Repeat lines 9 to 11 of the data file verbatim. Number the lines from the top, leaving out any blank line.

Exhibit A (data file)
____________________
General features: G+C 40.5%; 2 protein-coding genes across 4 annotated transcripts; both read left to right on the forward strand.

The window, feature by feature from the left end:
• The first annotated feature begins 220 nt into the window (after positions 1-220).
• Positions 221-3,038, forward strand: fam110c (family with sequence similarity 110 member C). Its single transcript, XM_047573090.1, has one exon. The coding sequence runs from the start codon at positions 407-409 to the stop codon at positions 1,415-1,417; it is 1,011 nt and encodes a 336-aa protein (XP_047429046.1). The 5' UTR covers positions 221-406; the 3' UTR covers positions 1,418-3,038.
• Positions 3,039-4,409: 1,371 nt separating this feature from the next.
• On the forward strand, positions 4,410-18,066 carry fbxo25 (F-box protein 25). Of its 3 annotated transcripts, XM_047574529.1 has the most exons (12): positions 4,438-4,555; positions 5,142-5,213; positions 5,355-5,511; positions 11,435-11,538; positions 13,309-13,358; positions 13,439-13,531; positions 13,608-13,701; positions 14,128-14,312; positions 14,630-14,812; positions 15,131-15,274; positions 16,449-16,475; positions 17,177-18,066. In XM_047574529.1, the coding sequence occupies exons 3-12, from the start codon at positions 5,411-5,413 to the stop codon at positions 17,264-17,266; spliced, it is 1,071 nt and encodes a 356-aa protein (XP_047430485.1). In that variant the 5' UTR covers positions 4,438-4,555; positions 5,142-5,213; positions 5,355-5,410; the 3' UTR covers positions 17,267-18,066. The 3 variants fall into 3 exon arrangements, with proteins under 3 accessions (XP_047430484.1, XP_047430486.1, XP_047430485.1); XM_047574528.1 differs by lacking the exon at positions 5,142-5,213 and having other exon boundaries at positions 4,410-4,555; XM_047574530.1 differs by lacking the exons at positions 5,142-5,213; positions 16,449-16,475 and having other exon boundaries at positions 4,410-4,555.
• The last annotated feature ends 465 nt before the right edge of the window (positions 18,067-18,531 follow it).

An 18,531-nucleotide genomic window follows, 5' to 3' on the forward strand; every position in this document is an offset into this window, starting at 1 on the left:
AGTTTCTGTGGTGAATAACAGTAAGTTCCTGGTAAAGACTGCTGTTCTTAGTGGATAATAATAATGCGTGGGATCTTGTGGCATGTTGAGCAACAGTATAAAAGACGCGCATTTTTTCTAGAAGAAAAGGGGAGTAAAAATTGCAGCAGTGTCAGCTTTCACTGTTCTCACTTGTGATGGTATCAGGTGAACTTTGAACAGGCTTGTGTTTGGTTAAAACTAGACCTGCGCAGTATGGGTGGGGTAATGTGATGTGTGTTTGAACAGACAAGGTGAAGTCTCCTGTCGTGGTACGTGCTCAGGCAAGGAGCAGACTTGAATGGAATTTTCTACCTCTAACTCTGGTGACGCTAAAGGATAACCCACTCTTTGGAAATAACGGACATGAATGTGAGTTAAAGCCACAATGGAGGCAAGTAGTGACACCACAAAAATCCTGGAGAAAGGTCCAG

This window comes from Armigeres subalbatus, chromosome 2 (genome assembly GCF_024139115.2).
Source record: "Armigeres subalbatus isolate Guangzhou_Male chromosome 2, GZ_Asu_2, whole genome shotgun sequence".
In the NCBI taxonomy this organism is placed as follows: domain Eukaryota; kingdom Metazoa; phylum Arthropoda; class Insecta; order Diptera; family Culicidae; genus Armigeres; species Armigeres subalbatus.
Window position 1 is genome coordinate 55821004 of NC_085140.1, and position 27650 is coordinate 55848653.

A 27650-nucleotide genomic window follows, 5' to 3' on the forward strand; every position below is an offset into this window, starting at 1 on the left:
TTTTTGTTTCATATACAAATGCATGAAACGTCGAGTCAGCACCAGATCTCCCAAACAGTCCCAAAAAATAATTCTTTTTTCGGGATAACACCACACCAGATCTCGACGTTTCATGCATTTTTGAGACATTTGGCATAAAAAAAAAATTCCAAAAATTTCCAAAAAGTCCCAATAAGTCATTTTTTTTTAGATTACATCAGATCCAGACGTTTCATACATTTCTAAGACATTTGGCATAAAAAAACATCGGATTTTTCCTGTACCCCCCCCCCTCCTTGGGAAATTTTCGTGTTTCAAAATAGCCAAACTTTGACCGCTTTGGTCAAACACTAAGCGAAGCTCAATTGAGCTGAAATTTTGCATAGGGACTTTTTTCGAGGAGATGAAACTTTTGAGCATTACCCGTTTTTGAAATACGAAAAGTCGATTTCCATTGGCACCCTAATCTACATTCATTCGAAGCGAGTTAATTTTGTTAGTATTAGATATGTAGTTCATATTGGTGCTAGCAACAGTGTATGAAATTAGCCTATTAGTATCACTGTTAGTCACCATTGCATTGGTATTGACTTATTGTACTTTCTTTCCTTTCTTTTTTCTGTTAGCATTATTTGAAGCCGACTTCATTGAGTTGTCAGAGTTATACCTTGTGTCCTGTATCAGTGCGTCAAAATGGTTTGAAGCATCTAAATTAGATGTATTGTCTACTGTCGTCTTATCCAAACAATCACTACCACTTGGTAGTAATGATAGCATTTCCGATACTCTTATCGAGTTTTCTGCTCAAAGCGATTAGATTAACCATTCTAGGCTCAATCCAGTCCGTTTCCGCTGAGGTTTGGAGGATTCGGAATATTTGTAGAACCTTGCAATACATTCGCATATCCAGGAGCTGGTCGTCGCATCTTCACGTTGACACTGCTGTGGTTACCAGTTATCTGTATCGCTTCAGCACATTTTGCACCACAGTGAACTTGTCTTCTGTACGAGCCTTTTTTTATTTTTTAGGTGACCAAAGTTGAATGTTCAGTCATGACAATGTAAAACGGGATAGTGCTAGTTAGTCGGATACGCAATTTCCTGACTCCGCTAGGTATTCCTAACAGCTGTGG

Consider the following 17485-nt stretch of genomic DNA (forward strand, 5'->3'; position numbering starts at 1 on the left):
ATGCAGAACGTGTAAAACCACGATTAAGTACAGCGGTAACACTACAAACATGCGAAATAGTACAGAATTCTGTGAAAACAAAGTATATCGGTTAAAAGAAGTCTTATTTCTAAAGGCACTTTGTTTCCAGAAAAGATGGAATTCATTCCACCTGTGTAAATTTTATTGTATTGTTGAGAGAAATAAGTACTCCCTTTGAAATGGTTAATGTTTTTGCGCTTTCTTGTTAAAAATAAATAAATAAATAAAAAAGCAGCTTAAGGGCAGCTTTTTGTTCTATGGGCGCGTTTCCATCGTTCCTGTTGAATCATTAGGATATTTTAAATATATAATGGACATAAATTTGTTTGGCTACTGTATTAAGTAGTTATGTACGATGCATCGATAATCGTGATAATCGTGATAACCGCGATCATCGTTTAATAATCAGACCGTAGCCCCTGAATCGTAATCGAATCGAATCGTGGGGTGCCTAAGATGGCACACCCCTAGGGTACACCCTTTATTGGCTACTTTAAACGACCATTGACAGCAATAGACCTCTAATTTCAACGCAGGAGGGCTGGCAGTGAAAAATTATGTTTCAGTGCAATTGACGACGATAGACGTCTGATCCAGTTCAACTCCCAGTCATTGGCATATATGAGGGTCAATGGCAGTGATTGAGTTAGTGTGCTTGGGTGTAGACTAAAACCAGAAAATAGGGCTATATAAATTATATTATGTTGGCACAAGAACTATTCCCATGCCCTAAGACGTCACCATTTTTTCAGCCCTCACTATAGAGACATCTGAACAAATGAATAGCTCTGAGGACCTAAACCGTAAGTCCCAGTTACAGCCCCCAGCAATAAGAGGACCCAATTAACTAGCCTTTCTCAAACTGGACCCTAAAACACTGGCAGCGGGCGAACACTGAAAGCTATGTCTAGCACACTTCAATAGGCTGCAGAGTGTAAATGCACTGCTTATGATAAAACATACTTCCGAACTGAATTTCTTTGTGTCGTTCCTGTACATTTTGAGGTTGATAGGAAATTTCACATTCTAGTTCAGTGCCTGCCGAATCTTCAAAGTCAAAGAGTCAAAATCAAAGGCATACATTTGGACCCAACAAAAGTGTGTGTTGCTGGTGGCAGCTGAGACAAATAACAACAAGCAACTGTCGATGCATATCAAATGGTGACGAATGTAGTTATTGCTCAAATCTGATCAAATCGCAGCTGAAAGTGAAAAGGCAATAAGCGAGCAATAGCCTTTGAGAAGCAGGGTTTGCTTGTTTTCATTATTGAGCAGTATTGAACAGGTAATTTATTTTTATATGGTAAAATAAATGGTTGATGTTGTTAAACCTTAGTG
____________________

AGTTTCTGTGGTGAATAACAGTAAGTTCCTGGTAAAGACTGCTGTTCTTAGTGGATAATAATAATGCGTGGGATCTTGTGGCATGTTGAGCAACAGTATAAAAGACGCGCATTTTTTCTAGAAGAAAAGGGGAGTAAAAATTGCAGCAGTGTCAGCTTTCACTGTTCTCACTTGTGATGGTATCAGGTGAACTTTGAACAGGCTTGTGTTTGGTTAAAACTAGACCTGCGCAGTATGGGTGGGGTAATGTGATGTGTGTTTGAACAGACAAGGTGAAGTCTCCTGTCGTGGTACGTGCTCAGGCAAGGAGCAGACTTGAATGGAATTTTCTACCTCTAACTCTGGTGACGCTAAAGGATAACCCACTCTTTGGAAATAACGGACATGAATGTGAGTTAAAGCCACAATGGAGGCAAGTAGTGACACCACAAAAATCCTGGAGAAAGGTCCAG

This window comes from Armigeres subalbatus, chromosome 2 (genome assembly GCF_024139115.2).
Source record: "Armigeres subalbatus isolate Guangzhou_Male chromosome 2, GZ_Asu_2, whole genome shotgun sequence".